Choosing cutlery that'll help them master their table manners can be as confusing as assembling flat-packed furniture (groan). I mean, when do you switch Baby Led Weaning (BLW) kids from fingers to spoons? And what shape or material is easiest to hold? Fear not, here’s what we've found best at each stage - and how to get them comfortable using it.
For starters - 6-12 months
Many 6-month-olds will be more interested in exploring first tastes rather than holding cutlery and the hand-to-mouth concept is probably still a bit beyond them. If you're going down the BLW route, it’ll be all about their fingers, in any case. However, it's never early to get them used to a spoon - even BLW babies will need to learn how to eat cereal and soup at some point.
So, set them off in the right direction by lining up a couple of baby spoons to get them used to the idea, even if all they do is pick them up. Choose ones that are soft enough not to hurt their gums, if they decide to bite down on them, like these Munchkin White Hot Safety Spoons. Made of soft silicone, there are four in a pack, so you can give them a couple to hold while you do the 'here comes the choo-choo train' routine.
If you're on the puree food journey, halt the frustration of food falling off when they hit the spoon to-mouth-stage (around 7 months) with these Cognikids Weaning Dip Spoons. The textured surface makes them easy to grip, so all they have to do is dip their delicious mush into the textured surface and find their mouth 😱.
Psst, here’s a tip. Keep a ready supply of finger food to hand at this stage. That way, you can keep them topped up and not starving if they keep missing their mouths. Hangriness isn’t something to take lightly and can derail their progress.
Mini munchers - 16-24 months
Ok, so they’ve successfully got comfy with a spoon. Well, at least the cereal’s going into their mouths - a bit. Now’s the time to bring out the big guns. Introducing: the fork. Most toddlers will be able to have a go at this from around 16 months to two-years-old (my 17-month-old can now stab her food with hers). However, they will also still dip in and out of using their fingers too - especially if using a fork proves to be too slow. Thankfully, there are some ways you can keep the spag-bol-covered fingers to a minimum. This b.box First Cutlery Set features a fork that’s been ergonomically designed to fit the size and shape of small mouths, plus an angled handle to make stabbing food easier.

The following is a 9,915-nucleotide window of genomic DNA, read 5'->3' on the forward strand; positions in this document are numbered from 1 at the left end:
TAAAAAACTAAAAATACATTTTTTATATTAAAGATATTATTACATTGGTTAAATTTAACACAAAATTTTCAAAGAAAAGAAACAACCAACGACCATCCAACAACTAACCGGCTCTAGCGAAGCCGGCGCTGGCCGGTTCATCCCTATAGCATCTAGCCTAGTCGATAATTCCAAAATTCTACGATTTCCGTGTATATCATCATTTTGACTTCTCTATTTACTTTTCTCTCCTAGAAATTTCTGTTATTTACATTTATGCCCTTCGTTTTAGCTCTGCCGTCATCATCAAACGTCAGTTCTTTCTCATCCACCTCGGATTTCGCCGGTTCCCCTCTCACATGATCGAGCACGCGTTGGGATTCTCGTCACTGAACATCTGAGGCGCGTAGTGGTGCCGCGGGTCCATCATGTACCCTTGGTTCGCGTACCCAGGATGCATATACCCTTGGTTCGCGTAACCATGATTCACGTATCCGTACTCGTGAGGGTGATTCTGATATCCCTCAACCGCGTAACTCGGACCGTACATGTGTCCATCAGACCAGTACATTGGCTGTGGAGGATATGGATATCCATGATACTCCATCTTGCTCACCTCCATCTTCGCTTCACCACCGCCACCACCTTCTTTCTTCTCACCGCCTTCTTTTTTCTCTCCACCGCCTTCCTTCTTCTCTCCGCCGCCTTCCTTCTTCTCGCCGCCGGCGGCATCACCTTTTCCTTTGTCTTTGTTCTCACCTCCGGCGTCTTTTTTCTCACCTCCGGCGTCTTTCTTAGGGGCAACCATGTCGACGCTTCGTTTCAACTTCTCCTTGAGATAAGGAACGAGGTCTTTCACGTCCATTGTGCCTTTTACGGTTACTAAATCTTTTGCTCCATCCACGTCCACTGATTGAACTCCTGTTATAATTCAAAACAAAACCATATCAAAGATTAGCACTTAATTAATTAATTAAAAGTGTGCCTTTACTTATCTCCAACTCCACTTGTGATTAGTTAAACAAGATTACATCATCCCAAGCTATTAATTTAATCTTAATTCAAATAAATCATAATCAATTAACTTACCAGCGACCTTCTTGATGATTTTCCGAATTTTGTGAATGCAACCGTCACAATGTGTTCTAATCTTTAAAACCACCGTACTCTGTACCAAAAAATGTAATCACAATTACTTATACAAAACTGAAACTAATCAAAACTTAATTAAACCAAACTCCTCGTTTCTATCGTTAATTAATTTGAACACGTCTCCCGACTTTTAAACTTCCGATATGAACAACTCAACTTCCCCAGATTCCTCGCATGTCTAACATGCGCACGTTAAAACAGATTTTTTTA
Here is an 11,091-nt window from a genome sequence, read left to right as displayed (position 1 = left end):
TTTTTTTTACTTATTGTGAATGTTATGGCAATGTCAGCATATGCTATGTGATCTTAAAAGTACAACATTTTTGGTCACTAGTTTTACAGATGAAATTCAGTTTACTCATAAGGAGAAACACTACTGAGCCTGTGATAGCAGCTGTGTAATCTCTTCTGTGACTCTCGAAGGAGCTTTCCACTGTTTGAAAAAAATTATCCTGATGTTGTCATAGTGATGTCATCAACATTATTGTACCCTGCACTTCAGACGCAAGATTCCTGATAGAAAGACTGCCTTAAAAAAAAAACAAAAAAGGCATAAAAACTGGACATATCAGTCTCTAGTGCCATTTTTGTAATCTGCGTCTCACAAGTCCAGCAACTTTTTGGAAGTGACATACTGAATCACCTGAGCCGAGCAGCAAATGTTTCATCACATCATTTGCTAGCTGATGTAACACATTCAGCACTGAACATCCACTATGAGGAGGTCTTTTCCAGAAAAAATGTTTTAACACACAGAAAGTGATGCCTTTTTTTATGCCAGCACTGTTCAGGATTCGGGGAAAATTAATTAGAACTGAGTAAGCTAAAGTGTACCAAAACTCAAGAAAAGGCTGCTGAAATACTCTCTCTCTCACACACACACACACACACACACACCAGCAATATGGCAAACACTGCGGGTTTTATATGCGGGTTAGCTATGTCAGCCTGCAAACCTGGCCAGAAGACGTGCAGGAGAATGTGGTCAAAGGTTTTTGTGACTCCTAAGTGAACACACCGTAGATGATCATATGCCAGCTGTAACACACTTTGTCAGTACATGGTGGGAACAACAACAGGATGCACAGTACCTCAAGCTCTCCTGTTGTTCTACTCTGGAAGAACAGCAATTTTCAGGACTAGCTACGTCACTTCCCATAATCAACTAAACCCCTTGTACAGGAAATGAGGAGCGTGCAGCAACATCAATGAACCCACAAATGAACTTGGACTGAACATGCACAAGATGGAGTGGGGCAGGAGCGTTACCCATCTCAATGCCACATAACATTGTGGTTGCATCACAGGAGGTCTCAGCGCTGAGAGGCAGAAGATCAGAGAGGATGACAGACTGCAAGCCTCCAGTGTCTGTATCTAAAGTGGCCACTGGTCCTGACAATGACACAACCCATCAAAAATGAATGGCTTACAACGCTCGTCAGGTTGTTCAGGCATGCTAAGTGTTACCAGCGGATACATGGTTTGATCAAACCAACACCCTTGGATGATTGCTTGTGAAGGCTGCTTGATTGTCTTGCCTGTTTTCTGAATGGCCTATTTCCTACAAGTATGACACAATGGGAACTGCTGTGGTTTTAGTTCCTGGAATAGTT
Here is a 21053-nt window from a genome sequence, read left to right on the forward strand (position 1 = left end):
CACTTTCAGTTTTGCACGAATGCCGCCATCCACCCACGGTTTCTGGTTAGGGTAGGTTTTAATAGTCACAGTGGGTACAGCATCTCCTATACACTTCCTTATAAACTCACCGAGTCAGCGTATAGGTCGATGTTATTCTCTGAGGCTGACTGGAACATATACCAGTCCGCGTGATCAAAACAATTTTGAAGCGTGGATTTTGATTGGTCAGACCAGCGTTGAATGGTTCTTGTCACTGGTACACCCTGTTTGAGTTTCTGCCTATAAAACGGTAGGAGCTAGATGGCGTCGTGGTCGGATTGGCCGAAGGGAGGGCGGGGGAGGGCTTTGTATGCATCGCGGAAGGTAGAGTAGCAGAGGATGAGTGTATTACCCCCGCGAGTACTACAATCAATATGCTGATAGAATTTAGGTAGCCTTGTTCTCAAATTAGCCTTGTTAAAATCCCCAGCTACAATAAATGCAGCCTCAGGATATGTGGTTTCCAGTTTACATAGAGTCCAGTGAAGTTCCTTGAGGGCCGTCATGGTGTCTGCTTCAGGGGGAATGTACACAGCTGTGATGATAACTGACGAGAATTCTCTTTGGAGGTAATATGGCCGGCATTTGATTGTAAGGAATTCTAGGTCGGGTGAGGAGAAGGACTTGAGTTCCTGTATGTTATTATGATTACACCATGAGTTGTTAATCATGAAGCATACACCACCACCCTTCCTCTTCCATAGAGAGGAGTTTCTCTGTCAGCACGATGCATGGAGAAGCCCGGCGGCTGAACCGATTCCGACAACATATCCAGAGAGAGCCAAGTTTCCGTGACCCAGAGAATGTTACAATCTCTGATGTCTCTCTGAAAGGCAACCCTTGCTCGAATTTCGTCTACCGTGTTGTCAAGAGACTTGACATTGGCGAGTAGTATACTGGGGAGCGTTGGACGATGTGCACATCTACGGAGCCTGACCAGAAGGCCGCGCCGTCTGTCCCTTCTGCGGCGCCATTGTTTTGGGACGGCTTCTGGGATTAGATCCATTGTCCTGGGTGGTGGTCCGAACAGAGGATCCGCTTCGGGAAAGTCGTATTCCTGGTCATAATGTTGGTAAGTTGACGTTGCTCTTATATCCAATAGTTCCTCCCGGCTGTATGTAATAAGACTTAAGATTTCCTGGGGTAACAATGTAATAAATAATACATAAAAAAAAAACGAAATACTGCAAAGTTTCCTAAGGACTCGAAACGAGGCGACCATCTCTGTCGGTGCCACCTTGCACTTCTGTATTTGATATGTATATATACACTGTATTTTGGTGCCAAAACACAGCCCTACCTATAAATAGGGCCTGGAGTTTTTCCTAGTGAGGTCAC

The Grabease Cutlery Set reimagines standard fork and spoon shapes, with ergonomic handles, plus a flower-shaped choke prevention shield, so you can have peace of mind while your independent tots suss their spoon and fork actions.
Cutlery geniuses - Pre-schoolers
So they’ve been practising with a fork and spoon, and finger eating has taken a backseat (phew). It’s time to move onto the next stage... introducing them to the hard stuff. Bye, bye 'baby' cutlery, hello stainless steel and kid-proof knives. We know this can be a little challenging, so keep their confidence high with this clever doddl 3 Piece Cutlery Set with shorter, ergonomic handles to make controlling them easier.
When they’ve conquered those, it's time for their own 'grown up' set. This super cool Yummy Plus Easy Grip Cutlery Set by hip brand Done By Deer is a always a real hit and VIIDA's Soufflé Antibacterial Stainless Steel Fork & Spoon Set is also easy-to-handle and made from super-hygienic antibacterial stainless steel.
And here’s a little extra tip. Plates will slip when your pre-schooler’s trying to force that knife to cut. From experience, this can cause tantrums. Stop plates and tears falling with a non-slip placemat. It’ll be worth it. Promise.
So there it is, the ultimate guide to cutlery for each stage. Good luck, and remember, they may not get it straight away, but eventually it’ll click. You just need patience, encouragement - and wine 🤣.